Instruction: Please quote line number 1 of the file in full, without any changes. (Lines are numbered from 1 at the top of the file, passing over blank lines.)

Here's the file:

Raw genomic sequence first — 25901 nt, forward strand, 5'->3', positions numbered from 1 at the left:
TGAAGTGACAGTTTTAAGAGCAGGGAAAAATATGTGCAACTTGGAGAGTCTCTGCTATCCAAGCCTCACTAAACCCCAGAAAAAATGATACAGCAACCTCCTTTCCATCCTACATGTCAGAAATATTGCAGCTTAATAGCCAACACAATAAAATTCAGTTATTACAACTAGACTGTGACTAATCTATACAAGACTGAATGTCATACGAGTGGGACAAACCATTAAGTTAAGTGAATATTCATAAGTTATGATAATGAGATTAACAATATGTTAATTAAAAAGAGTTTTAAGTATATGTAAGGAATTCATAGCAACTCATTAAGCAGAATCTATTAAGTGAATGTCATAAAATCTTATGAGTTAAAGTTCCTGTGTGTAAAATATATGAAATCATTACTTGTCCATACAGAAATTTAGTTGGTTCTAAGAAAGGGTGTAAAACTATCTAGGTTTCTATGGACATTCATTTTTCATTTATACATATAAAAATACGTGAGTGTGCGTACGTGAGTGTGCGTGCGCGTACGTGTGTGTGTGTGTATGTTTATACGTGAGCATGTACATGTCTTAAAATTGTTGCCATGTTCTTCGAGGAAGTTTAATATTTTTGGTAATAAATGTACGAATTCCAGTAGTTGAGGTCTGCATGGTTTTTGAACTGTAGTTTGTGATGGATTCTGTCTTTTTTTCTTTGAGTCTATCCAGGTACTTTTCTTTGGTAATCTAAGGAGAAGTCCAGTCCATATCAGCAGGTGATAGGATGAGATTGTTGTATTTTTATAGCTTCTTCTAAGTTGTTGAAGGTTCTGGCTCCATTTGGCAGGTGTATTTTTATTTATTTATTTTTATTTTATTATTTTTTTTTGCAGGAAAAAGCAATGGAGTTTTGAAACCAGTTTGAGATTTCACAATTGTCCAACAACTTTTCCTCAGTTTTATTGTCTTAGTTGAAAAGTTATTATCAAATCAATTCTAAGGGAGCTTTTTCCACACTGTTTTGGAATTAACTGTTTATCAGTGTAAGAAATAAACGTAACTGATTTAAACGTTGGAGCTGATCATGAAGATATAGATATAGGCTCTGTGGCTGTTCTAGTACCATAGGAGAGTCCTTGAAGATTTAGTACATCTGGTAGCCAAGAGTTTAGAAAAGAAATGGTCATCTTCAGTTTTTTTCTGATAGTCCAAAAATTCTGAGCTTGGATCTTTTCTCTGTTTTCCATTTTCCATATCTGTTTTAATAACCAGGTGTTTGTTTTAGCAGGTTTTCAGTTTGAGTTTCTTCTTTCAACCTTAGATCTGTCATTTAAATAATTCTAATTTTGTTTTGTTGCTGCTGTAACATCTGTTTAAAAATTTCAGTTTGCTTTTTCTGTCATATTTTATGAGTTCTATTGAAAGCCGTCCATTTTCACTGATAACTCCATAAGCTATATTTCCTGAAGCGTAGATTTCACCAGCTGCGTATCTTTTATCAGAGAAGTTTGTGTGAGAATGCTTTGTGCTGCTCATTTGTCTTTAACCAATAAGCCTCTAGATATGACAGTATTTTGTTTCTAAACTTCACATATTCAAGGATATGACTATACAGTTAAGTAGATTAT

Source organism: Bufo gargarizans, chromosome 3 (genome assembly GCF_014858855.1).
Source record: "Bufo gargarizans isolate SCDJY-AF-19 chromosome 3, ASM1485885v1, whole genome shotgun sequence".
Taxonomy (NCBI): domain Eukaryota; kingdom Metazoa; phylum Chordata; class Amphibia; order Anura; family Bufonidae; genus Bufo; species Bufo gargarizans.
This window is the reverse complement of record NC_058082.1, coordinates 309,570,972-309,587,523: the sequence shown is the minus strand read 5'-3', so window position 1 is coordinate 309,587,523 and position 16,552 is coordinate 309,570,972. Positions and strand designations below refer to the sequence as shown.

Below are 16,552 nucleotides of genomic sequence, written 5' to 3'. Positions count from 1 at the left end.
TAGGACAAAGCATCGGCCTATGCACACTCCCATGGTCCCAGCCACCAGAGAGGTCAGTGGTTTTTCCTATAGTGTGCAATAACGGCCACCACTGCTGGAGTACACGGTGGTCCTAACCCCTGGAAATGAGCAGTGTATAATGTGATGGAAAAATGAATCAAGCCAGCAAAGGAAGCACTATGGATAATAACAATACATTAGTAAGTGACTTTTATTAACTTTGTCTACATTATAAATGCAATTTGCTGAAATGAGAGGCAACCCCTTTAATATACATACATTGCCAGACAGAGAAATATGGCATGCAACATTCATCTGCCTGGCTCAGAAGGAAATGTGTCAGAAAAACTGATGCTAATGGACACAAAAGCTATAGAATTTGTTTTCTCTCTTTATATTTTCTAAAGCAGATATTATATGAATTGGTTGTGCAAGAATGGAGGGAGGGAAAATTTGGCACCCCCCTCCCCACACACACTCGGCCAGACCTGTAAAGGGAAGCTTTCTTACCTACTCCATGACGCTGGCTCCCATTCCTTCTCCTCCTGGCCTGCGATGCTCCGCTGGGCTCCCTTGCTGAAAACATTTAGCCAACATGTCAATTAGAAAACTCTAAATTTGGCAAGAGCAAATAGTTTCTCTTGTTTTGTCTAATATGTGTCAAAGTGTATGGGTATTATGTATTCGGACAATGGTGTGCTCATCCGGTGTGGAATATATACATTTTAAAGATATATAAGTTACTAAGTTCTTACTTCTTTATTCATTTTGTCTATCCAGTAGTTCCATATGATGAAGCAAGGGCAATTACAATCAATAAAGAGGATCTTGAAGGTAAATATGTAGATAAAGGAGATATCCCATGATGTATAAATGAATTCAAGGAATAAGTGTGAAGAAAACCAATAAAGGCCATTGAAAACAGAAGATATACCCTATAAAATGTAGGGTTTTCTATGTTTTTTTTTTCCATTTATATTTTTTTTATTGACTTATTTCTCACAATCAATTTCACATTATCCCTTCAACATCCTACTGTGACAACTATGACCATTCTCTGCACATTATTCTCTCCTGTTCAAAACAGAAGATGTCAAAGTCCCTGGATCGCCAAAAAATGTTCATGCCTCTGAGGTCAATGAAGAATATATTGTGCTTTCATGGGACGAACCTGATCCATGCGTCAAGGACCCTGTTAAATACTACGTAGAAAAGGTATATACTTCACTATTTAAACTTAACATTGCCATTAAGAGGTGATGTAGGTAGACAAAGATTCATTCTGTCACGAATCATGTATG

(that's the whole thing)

Raw genomic sequence first — 25901 nt, forward strand, 5'->3', positions numbered from 1 at the left: